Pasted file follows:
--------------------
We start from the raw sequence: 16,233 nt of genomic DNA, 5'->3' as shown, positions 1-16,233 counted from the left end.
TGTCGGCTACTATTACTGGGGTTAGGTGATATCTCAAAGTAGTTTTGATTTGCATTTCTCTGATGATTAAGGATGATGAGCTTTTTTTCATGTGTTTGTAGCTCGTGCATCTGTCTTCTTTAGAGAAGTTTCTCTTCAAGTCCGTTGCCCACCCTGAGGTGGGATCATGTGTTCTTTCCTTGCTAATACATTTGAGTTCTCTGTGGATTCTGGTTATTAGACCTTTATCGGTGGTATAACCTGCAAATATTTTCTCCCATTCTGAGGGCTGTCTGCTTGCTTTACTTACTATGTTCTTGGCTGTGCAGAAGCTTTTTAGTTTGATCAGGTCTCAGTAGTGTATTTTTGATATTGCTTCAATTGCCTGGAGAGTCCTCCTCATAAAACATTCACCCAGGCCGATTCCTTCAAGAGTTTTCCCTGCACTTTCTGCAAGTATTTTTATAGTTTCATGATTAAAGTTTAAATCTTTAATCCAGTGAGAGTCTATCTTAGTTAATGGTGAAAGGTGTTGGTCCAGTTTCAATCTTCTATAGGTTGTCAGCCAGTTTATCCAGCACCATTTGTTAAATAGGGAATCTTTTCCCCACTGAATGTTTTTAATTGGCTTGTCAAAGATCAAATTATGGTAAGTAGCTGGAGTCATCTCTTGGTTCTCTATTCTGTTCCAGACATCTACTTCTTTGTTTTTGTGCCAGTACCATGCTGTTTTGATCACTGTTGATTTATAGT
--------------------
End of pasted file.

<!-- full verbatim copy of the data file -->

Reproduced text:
We start from the raw sequence: 16,233 nt of genomic DNA, 5'->3' as shown, positions 1-16,233 counted from the left end.
TGTCGGCTACTATTACTGGGGTTAGGTGATATCTCAAAGTAGTTTTGATTTGCATTTCTCTGATGATTAAGGATGATGAGCTTTTTTTCATGTGTTTGTAGCTCGTGCATCTGTCTTCTTTAGAGAAGTTTCTCTTCAAGTCCGTTGCCCACCCTGAGGTGGGATCATGTGTTCTTTCCTTGCTAATACATTTGAGTTCTCTGTGGATTCTGGTTATTAGACCTTTATCGGTGGTATAACCTGCAAATATTTTCTCCCATTCTGAGGGCTGTCTGCTTGCTTTACTTACTATGTTCTTGGCTGTGCAGAAGCTTTTTAGTTTGATCAGGTCTCAGTAGTGTATTTTTGATATTGCTTCAATTGCCTGGAGAGTCCTCCTCATAAAACATTCACCCAGGCCGATTCCTTCAAGAGTTTTCCCTGCACTTTCTGCAAGTATTTTTATAGTTTCATGATTAAAGTTTAAATCTTTAATCCAGTGAGAGTCTATCTTAGTTAATGGTGAAAGGTGTTGGTCCAGTTTCAATCTTCTATAGGTTGTCAGCCAGTTTATCCAGCACCATTTGTTAAATAGGGAATCTTTTCCCCACTGAATGTTTTTAATTGGCTTGTCAAAGATCAAATTATGGTAAGTAGCTGGAGTCATCTCTTGGTTCTCTATTCTGTTCCAGACATCTACTTCTTTGTTTTTGTGCCAGTACCATGCTGTTTTGATCACTGTTGATTTATAGT